College Announces 50 Percent Tuition Cut after Wildly Successful Campaign
By Benjamin Pontz, Managing News Editor
As the Gettysburg Great campaign draws to a close after eight years, President Janet Morgan Riggs announced that tuition would be cut in half from $67,000 to $33,500 for the 2018-19 academic year.
“As we learned from the cinematic masterpiece that was the campaign kickoff video, greatness takes action. We set a goal to raise $150 billion, and, after sitting in our offices sending out harassing messages to students, parents, faculty, and alumni, we exceeded it,” a press release from the college, featuring the standard fireworks photo used in all celebratory messaging, said. “Thanks to the efforts of our current students, each of whom donated more than $75,000 to the campaign, we are able to reduce tuition commensurately by $33,500 for one year.”
The report also cited success from last year’s organ sales drive, which allowed parents as well as current students to donate an arm and a leg toward their education.
“Our parent relations staff was able to make the case to parents that if they simply donated a gallbladder, tuition payments would be less galling,” the release said. “For current students who were not equipped to donate at the $75,000 level, we were able to create individualized organ packages and even allow students to sell their soul in order to participate in the campaign.”
The release cautioned that, despite raising $183.2 billion, the college would only be able to afford the tuition decrease for one year.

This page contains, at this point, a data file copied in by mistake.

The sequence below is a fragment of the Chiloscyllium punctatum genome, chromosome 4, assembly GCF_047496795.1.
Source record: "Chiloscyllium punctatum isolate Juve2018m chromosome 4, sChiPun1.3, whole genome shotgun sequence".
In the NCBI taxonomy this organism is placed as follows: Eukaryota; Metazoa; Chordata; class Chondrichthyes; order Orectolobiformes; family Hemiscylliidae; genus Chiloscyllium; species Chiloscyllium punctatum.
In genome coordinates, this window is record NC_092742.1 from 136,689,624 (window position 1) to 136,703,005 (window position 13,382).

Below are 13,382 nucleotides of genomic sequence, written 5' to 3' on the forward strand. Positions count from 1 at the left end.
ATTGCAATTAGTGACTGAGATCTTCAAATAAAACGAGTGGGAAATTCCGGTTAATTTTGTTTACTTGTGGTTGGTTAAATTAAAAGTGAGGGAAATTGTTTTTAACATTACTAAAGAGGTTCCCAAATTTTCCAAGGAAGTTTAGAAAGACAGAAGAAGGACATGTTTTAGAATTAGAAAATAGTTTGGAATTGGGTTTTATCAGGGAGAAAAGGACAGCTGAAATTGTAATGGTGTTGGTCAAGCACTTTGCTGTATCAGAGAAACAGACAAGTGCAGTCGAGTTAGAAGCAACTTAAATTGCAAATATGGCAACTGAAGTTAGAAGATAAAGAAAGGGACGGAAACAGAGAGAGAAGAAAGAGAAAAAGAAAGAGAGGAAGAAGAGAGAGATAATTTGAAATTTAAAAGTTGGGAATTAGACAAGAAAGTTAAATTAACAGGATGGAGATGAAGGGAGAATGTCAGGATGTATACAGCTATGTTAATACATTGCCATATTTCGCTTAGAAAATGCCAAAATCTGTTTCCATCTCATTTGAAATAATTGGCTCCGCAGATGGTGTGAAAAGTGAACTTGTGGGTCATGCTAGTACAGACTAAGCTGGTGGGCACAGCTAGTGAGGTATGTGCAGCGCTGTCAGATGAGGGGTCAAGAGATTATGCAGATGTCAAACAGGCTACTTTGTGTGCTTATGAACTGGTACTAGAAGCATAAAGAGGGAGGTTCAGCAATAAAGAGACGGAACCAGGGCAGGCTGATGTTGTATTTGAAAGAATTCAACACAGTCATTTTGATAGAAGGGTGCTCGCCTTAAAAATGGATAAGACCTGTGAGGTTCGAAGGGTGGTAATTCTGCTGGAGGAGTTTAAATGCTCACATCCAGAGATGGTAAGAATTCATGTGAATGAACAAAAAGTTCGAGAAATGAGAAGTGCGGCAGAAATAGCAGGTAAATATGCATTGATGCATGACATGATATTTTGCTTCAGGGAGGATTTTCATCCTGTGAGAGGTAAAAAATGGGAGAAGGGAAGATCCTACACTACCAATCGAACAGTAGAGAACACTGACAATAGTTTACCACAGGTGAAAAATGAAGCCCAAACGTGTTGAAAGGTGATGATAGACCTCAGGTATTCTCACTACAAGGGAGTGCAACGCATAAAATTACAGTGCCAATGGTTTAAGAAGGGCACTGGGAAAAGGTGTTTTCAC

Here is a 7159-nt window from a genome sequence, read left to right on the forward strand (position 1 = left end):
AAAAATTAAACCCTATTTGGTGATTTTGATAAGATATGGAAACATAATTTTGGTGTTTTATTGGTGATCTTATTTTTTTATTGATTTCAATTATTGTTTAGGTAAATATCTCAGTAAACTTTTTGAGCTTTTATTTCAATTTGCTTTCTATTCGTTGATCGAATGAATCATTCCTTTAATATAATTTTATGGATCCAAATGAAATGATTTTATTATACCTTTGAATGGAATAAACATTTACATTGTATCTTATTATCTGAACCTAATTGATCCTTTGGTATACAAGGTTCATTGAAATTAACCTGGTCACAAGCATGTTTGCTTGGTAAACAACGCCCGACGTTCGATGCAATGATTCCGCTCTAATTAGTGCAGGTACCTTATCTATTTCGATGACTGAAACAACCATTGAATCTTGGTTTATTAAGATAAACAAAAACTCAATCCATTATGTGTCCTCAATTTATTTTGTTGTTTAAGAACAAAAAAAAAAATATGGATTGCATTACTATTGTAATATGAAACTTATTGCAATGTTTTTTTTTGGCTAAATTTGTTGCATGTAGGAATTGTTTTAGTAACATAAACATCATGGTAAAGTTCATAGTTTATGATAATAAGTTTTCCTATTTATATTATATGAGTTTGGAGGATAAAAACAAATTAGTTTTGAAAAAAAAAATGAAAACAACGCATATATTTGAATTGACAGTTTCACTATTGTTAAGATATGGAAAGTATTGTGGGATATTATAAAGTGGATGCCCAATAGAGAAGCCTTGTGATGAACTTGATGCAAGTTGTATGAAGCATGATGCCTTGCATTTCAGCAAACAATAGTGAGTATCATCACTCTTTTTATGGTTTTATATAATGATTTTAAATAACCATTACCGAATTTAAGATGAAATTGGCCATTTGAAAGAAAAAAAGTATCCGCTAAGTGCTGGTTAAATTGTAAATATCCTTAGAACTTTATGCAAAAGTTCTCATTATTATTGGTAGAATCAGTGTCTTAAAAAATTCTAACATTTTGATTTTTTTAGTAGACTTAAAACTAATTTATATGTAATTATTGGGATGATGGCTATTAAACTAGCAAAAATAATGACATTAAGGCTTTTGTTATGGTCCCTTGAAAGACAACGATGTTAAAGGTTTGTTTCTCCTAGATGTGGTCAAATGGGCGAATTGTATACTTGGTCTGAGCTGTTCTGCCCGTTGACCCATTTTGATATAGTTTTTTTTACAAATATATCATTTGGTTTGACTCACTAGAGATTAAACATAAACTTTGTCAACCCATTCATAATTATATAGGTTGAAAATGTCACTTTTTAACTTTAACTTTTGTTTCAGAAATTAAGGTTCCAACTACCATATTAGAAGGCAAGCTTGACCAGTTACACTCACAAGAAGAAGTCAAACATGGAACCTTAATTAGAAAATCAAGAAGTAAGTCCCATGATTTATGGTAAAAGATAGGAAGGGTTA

“We have to pay top-dollar for the actors who appear in our admissions brochures,” one source in the admissions office said while munching on surf-and-turf and escargot. “Some of our current students are just too bitter about the high cost of tuition to portray the type of aesthetic our marketing campaign requires.”
In future years, the college’s development team suggested that if each student increased his or her annual giving $125,000, the college could provide free tuition for all students.
“In this time of increasingly unaffordable education, we want to be able to provide free college to our students,” the release said. “It’s important for us to take this step in making college affordable for all.”
Former presidential candidate Bernie Sanders applauded the college’s efforts to make college free for all.
“They’re going to be giving college to everyone—not just the top one-hundredth of one-tenth of one percent! Everyone!” Sanders said. “This is a revolution.”
As of press time, rumors were swirling about the potential launch of the Gettysburg Greater campaign, which will aim to provide safe living conditions — free of mold — to incoming students. The college does not plan to prioritize the campaign, noting that mold endurance is a character-building exercise.
“We don’t want our students to get too soft,” one source said.
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